ICYMI: 9 Female Acts Everyone Was Talking About At SXSW

The biggest challenge of SXSW, after pacing yourself with the beer and tacos, is catching all those "can't miss" acts everyone is buzzing about. You'll run yourself ragged trying, and in some respects, you're better off observing from afar and following the festival via music sites and social media. At least that's what non-attendees tell themselves while sitting at their laptops and crying into their Chipotle. Now that this year's party is over, we've sifted through the countless recaps and dispatches filed throughout the week and pinpointed some of the female artists that seemingly made the biggest noise. They're not SXSW's only winners, but these nine acts grabbed the attention of some trusted tastemakers, and they can look back on last week with pride. The parts they can remember, anyway.
Kristin Diable
Paste and PopMatters are among the sites that highlighted this New Orleans songstress in their SXSW coverage, and that makes sense. Diable's smart, sexy, country-flavored soul-pop is perfect for Americana fans and aging indie-rock aficionados, and her forthcoming album Create Your Own Mythology promises to be a real sparkler. Or, as one YouTube commenter wrote of "Hold Steady," "pure silk and magic."

Lovely sounds from @miseenscene_ at our #SXSW showcase.

A photo posted by Canadian Music Week (@canadianmusicweek) on

Mise En Scene
Big-upped by the Riverfront Times blog, among others, Mise En Scene is kind of like Best Coast for landlocked Winnipeg, Canada, though leaders Stefanie Johnson (guitar and vocals) and Jodi Dunlop (drums) have their own thing going. Their tune "Paris, Texas" is sensual country-noir of the Neko Case variety, with a dash of '60s girl-group flavor sweetening the deal.
NPR's cameras captured a rad shot of Alicia Bognanno, a Minnesota native who learned musical engineering before forming this Nashville foursome and setting her innermost thoughts to bracing '90s-style alt-rock. "I remember that naked photo, and I remember things getting better," Bognanno howls on "I Remember," recalling those glory days of Hole, Juliana Hatfield, and Liz Phair.

ADVAETA hanging out and chillin' with us before their session. #ADVAETA #OfftheAvenue #SXSW

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Drummer and singer Lani Combier-Kapel looks pretty badass in the photo Stereogum snapped at the Austin Invasion 2015 showcase it threw in conjunction with Exploding In Sound. Maybe she was harmonizing on "Hazel Blue Eyes," a hypnotic rush of gruff guitar noise and gooey-sweet melody from the band's upcoming album Death and the Internet. Lani has described Advaeta's music as "a wave of energy building up and crashing into the water." A tsunami of awesomeness, in other words.
Kate Tempest
Rock scribes on both sides of the pond are smitten for this British novelist, playwright, poet, and MC. As a female rapper from the U.K. with simple style (tats and black tees), bold political ambitions ("I want to talk to the people who don't want to listen"), and the mind of an academic, she's something of a hip-hop anomaly, but that doesn't make her a novelty. Check out "Circles" for proof she can flow — and just try to keep up as she goes 'round and ‘round, spitting about love and its tendency to both "prop you up" and "rot your guts."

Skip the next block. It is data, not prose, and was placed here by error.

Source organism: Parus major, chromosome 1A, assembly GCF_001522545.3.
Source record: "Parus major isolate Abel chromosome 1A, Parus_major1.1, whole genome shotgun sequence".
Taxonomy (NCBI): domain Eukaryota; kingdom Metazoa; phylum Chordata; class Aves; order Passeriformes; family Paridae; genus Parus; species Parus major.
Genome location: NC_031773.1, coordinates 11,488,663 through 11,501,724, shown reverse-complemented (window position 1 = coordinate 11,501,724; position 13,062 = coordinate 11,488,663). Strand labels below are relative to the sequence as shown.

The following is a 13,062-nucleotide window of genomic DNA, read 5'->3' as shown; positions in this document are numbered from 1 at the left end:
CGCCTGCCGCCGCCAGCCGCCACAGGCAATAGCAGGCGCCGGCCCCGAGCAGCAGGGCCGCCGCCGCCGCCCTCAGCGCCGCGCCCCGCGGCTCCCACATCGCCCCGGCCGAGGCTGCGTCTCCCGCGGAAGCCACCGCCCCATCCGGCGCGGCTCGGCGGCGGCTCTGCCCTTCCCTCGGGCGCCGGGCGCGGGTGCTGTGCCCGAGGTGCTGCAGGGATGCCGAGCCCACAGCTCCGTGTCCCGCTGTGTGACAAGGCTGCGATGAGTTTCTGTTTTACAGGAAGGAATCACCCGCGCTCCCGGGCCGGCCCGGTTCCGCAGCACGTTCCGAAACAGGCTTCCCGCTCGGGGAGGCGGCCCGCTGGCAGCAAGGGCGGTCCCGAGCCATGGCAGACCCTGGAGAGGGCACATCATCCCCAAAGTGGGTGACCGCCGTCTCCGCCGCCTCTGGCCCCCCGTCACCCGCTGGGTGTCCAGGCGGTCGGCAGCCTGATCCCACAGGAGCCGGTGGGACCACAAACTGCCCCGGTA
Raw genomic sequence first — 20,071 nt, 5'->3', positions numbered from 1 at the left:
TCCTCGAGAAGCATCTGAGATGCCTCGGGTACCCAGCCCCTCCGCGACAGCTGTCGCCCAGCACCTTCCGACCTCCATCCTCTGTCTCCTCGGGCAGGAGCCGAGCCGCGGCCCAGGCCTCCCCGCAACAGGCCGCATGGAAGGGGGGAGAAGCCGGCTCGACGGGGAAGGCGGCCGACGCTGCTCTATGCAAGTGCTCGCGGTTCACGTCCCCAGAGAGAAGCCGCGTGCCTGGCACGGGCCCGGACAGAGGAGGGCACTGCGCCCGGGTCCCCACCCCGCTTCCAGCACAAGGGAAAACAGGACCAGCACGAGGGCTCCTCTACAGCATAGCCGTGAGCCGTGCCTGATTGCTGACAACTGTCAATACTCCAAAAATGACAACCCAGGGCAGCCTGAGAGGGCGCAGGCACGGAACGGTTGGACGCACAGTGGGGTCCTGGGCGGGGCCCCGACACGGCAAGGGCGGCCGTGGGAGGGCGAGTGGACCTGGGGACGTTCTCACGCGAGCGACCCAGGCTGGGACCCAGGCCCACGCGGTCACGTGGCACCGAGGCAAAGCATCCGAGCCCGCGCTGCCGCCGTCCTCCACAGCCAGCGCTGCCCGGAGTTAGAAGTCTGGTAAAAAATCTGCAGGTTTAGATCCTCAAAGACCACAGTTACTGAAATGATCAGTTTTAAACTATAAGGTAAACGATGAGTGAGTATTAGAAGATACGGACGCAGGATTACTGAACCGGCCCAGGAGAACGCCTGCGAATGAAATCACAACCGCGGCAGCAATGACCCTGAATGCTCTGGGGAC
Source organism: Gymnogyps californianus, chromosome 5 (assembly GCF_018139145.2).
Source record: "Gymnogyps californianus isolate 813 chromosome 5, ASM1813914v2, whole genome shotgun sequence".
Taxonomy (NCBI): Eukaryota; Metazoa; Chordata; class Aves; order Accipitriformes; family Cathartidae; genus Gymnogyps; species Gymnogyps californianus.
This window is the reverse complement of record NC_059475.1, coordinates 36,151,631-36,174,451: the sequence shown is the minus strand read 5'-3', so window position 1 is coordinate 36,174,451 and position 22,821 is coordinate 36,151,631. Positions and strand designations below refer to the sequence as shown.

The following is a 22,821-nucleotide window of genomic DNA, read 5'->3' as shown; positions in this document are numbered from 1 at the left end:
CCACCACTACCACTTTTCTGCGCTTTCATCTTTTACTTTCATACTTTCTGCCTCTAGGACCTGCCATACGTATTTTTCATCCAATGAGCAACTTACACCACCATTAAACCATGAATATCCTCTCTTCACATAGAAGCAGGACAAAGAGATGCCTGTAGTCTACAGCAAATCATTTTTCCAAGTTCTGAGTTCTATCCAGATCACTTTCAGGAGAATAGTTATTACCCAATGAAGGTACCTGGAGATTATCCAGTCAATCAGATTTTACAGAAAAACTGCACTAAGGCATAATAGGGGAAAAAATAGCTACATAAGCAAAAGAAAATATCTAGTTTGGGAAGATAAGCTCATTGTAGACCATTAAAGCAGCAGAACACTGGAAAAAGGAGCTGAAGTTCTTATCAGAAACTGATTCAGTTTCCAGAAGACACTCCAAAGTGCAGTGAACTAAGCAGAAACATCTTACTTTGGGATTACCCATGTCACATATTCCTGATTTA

Tei Shi
The folks at Noisey have been wondering why this Brooklyn singer hasn't "blown the eff up," and it's an effin' good question. Maybe the Verde EP, due in April, will finally get Tei Shi to the next level. She's Sade sensual and FKA twigs mysterious, and in the video for the Depeche Mode-like dance gem "Bassically," she goes Madonna/M.I.A. rogue, wowing as a lingerie-clad commando. If she doesn't blow up, she’ll blast her way into the spotlight.
According to Fuse, when these Swedish newcomers loosened up and started screaming "fuck you!" in unison with their first-ever Austin crowd, it ranked among the 18 best moments at this year's fest. Sounds believable, especially since "Antabus," the song from Makthaverskan's 2014 album II that includes said chant, is such a delightfully icy slice of Siouxsie-like post-punk aggression. This is a band you discover and can't wait to tell your friends about, provided you can pronounce the name.

UMG showcase 2day ✨?✨ ?: Jatnna Nunez

A photo posted by H A L S E Y ? (@iamhalsey) on

's writers aren't new to the SXSW rodeo. They know setups are tough, what with most showcases cramming six acts into a few short hours, so they cut Jersey-born pop dramatist Ashley Frangipane, a.k.a. Halsey, a little slack. Once her band fixed its initial sound issues, the spunky turquoise-haired singer powered through tunes like "New Americana," her Lorde-esque anthem for a generation "raised on Biggie and Nirvana." As per Blogcritics' SX coverage, Halsey boasts a "sensual downtempo electronic pop sound," and on the strength of last year's Room 93 EP, that could make this Astralwerks signee the next big thing.

Had a blast playing the ad hoc showcase at Cheer Up Charley's today

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Described by the Austin Chronicle as "classically trained and ethereal electronica," the music made by Gabrielle Herbst is tough to describe yet easy to like — provided you're willing to put in some time. Herbst studied voice and composition at Bard, and her new album Sympathy pushes the limits of both. It's avant-pop experimentation built on dreamlike vocals and off-kilter string and synth sounds, and it's quintessential 2 a.m. comedown music, so long as you're ready to risk a nightmare.

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